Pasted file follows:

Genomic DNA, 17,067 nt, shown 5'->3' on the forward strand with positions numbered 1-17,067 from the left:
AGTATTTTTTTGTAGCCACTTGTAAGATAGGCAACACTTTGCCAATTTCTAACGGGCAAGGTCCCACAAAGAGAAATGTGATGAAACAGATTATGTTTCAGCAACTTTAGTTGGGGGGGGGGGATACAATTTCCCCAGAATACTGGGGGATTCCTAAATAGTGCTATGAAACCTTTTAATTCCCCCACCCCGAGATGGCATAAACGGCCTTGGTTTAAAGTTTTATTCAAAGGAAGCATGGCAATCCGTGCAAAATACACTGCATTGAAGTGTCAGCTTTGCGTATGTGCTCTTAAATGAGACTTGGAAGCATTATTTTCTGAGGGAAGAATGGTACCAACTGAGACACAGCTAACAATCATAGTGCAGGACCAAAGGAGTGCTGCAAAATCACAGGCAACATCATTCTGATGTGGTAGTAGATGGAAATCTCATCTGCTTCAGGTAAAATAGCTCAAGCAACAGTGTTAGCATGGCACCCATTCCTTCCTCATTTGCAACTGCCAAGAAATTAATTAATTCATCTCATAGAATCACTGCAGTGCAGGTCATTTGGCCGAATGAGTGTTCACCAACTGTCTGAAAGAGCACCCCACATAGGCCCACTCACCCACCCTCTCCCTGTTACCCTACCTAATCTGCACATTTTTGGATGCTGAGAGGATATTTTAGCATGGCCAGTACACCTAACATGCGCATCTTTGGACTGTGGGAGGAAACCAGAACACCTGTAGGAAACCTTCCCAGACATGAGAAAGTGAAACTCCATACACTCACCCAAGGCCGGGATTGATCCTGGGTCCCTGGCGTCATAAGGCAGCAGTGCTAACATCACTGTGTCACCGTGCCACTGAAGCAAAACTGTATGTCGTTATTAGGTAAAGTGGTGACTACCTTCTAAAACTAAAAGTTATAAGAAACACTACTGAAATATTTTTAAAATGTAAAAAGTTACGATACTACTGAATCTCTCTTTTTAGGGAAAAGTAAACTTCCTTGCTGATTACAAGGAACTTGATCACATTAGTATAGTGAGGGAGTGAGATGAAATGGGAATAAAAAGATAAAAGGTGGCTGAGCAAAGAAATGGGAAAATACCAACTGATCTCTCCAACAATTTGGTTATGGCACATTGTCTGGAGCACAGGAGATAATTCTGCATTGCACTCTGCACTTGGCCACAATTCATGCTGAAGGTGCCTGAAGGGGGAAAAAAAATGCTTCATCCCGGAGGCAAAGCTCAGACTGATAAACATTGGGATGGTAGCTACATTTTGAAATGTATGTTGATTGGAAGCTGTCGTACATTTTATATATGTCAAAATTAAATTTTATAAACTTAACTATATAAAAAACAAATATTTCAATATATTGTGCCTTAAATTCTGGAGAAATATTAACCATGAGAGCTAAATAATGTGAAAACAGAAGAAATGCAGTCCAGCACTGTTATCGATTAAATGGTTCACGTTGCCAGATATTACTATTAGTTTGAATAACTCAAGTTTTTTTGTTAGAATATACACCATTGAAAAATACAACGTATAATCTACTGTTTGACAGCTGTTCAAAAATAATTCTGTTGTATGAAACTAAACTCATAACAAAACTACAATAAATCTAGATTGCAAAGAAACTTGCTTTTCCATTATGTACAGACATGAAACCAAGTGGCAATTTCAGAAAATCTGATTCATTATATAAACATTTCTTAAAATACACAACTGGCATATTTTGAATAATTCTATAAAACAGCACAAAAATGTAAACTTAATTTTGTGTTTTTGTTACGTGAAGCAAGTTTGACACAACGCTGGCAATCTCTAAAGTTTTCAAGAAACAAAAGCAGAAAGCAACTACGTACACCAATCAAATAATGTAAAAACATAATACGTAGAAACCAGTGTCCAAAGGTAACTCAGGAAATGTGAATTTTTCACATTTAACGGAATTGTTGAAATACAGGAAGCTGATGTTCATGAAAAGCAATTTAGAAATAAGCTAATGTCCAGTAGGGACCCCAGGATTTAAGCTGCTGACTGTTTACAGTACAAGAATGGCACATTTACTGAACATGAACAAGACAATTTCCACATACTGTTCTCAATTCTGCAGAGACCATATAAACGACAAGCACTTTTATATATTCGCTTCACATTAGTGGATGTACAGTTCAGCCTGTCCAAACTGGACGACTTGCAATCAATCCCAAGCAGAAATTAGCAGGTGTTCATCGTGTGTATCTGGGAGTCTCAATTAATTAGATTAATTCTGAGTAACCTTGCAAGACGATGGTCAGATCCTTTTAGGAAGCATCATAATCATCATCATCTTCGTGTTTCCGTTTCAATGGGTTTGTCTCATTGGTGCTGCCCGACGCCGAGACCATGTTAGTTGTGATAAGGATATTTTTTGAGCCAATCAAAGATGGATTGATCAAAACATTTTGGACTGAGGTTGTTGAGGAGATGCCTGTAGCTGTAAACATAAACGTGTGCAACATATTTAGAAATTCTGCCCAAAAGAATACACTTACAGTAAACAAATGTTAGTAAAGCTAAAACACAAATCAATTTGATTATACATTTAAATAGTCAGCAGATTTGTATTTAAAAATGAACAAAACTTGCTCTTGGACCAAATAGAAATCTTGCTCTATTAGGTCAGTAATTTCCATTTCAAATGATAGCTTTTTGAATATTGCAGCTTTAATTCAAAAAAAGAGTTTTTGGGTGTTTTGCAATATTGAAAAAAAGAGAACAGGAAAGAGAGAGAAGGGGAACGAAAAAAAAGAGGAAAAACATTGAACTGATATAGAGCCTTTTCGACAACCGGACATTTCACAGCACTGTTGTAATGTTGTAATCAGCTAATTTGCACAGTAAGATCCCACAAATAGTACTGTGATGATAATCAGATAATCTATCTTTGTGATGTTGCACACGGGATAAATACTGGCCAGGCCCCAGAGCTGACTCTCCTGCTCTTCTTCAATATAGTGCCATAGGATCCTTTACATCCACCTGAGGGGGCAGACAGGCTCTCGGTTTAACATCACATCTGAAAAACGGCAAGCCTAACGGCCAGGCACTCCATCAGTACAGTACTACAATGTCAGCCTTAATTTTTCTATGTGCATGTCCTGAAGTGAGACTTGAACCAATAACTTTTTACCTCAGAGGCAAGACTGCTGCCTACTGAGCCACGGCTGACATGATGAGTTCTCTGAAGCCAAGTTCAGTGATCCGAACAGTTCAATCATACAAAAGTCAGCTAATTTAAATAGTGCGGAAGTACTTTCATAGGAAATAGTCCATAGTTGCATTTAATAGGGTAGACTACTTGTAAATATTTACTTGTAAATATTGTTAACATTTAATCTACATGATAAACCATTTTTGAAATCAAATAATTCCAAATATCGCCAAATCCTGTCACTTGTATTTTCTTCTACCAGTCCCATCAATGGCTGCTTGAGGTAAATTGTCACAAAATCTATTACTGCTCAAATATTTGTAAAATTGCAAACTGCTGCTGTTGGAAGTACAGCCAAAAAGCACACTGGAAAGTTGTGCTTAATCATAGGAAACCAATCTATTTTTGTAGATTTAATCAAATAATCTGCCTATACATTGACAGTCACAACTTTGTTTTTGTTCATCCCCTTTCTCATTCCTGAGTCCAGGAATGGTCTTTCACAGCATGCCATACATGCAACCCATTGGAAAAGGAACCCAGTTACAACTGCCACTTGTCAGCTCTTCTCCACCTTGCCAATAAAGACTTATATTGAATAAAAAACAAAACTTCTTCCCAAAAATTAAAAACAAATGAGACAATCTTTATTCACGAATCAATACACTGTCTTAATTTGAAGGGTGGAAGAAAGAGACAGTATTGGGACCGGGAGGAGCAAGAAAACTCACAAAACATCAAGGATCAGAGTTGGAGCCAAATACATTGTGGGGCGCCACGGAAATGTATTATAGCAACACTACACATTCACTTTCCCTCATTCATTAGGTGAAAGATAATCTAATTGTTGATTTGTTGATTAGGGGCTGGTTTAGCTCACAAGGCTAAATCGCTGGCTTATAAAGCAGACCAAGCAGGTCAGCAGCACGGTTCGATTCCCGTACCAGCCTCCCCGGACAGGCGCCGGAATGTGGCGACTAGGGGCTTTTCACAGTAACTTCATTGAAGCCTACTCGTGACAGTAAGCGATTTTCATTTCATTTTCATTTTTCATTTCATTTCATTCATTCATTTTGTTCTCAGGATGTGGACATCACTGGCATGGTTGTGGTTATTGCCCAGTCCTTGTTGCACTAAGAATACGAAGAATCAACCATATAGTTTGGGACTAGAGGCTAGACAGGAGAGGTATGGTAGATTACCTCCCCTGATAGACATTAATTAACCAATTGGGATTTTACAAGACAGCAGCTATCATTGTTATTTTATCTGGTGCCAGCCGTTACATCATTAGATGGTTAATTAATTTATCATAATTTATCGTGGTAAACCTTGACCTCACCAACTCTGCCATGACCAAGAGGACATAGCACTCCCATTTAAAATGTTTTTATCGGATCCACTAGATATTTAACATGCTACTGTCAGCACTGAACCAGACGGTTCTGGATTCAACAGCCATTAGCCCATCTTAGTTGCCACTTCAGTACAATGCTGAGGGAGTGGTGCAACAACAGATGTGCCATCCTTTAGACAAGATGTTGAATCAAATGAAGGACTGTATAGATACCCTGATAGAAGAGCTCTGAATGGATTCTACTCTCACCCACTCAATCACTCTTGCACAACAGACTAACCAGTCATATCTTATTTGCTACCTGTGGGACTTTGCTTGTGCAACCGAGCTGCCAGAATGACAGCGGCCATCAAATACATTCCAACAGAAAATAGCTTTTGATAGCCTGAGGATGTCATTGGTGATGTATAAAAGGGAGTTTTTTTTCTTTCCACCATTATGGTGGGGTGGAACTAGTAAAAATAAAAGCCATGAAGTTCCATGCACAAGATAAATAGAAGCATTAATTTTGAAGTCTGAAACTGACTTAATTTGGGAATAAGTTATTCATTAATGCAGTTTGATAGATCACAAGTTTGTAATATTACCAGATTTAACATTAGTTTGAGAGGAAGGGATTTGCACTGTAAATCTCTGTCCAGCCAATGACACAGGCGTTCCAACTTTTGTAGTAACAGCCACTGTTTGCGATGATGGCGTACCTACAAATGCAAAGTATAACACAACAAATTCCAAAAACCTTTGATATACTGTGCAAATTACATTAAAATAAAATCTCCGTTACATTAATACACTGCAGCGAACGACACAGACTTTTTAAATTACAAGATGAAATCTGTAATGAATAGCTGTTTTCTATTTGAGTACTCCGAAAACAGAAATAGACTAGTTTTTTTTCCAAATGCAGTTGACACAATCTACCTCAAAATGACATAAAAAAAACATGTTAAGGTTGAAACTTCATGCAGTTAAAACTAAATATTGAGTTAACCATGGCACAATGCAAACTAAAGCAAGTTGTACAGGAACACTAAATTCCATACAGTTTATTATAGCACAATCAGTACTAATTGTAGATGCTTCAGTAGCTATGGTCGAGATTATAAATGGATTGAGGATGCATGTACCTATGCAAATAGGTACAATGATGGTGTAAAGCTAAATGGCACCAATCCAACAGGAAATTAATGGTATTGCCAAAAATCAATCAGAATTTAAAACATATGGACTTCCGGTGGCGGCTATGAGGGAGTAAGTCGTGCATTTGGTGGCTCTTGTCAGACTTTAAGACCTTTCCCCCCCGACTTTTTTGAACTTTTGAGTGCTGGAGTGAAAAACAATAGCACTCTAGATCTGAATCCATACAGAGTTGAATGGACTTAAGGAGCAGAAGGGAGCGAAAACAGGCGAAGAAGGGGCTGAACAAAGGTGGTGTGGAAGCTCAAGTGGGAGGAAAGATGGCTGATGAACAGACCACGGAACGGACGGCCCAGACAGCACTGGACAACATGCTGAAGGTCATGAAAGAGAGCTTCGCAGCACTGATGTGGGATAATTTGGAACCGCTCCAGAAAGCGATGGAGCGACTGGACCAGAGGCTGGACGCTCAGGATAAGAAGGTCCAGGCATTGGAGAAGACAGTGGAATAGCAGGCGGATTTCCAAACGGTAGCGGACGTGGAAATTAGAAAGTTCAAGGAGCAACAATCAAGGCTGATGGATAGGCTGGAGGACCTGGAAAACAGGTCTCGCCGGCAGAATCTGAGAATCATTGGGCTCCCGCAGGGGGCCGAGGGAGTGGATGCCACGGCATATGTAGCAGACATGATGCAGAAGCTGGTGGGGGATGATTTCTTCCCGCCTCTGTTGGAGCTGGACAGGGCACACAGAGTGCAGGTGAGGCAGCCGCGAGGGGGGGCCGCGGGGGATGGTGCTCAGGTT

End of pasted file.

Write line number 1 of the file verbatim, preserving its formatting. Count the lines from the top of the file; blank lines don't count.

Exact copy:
Genomic DNA, 17,067 nt, shown 5'->3' on the forward strand with positions numbered 1-17,067 from the left: